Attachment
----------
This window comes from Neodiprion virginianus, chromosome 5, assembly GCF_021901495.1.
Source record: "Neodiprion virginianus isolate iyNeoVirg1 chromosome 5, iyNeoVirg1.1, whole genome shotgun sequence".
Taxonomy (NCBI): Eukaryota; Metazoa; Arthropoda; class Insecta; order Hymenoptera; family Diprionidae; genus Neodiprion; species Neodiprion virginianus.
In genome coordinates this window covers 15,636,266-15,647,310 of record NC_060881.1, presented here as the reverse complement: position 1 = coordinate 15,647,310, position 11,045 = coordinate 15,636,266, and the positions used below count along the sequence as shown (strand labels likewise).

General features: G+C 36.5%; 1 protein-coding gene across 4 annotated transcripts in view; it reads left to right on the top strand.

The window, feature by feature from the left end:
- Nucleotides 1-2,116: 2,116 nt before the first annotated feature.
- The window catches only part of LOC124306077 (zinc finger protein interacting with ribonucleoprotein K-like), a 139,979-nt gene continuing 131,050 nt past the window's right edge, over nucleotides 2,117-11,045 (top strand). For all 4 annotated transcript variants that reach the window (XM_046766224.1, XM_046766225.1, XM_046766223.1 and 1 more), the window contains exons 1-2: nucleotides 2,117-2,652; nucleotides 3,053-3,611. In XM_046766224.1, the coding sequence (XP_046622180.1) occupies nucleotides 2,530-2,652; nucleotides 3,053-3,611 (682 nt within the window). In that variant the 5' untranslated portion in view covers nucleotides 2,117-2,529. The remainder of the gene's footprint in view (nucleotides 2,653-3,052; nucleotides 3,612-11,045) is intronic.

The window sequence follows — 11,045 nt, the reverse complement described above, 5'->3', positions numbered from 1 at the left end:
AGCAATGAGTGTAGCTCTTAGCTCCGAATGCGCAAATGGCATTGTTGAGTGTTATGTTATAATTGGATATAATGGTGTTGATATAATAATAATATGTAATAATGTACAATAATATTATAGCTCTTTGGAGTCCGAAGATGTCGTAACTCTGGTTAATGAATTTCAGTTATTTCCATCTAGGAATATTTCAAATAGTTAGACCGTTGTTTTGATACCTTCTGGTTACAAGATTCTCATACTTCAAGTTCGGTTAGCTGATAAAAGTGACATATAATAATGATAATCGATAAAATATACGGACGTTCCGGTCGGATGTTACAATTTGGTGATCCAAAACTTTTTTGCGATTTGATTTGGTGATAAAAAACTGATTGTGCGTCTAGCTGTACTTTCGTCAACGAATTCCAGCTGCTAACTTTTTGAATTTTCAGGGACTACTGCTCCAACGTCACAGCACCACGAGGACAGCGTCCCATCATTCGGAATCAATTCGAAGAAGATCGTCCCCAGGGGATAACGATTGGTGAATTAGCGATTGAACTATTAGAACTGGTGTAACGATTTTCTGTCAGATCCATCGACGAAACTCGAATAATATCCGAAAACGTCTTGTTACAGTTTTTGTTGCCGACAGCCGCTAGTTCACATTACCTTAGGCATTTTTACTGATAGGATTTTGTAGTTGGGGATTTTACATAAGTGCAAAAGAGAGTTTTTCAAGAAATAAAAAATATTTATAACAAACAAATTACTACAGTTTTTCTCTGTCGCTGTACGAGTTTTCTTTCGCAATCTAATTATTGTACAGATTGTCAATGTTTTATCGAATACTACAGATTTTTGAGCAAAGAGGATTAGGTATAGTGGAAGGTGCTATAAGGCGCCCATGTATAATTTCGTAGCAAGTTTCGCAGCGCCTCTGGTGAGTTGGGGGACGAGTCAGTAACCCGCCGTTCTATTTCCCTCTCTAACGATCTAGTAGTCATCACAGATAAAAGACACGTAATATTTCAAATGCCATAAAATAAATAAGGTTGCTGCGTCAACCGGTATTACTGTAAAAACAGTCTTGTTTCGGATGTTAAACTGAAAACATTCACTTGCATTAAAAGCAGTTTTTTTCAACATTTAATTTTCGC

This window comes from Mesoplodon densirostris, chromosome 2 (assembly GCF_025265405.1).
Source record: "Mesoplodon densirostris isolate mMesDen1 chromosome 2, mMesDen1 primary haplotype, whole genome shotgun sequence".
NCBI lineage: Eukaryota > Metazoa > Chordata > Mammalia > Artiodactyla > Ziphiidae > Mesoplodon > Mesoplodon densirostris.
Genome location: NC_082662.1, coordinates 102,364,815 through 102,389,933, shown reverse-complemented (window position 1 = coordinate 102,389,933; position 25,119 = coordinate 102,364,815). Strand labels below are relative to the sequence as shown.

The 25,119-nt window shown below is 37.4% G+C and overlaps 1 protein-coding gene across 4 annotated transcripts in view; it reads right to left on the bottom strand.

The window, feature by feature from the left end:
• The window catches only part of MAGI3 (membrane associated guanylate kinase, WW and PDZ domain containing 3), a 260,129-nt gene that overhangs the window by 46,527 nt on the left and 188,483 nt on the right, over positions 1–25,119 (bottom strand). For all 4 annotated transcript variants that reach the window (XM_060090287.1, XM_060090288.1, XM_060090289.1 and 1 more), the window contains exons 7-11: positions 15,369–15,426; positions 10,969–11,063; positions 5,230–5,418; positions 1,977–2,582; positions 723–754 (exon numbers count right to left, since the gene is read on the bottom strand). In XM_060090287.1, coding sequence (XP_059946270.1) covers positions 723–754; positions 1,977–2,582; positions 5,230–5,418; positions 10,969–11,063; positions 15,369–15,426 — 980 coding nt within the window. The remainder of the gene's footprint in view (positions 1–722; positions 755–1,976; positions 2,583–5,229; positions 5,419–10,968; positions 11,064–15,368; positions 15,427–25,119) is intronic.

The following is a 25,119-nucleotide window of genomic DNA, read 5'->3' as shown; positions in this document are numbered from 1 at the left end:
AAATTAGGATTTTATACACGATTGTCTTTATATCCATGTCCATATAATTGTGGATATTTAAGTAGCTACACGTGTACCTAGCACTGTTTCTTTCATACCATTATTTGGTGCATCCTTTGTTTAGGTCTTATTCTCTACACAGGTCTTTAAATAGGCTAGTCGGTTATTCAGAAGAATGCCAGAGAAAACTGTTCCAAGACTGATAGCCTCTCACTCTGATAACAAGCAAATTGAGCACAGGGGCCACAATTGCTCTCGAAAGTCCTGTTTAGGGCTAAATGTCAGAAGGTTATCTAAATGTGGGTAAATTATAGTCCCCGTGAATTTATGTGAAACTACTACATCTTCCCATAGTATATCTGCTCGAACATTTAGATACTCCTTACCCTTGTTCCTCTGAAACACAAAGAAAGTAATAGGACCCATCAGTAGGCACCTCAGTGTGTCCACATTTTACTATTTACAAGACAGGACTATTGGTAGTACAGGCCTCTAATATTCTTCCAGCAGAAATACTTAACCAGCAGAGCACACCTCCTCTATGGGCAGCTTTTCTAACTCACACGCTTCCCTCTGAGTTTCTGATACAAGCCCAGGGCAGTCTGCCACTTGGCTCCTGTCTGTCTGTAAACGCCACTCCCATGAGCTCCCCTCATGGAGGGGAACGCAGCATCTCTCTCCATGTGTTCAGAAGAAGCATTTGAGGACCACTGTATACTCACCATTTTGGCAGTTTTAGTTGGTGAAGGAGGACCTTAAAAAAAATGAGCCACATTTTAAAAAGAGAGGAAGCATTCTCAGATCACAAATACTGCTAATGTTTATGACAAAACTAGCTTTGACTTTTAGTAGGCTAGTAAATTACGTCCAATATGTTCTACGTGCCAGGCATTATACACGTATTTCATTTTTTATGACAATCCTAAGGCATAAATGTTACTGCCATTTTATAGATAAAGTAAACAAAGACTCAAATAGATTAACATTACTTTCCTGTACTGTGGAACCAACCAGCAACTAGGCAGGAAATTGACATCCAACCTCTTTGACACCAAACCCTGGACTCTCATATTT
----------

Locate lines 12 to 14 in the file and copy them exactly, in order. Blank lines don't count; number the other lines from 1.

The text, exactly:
Source record: "Mesoplodon densirostris isolate mMesDen1 chromosome 2, mMesDen1 primary haplotype, whole genome shotgun sequence".
NCBI lineage: Eukaryota > Metazoa > Chordata > Mammalia > Artiodactyla > Ziphiidae > Mesoplodon > Mesoplodon densirostris.
Genome location: NC_082662.1, coordinates 102,364,815 through 102,389,933, shown reverse-complemented (window position 1 = coordinate 102,389,933; position 25,119 = coordinate 102,364,815). Strand labels below are relative to the sequence as shown.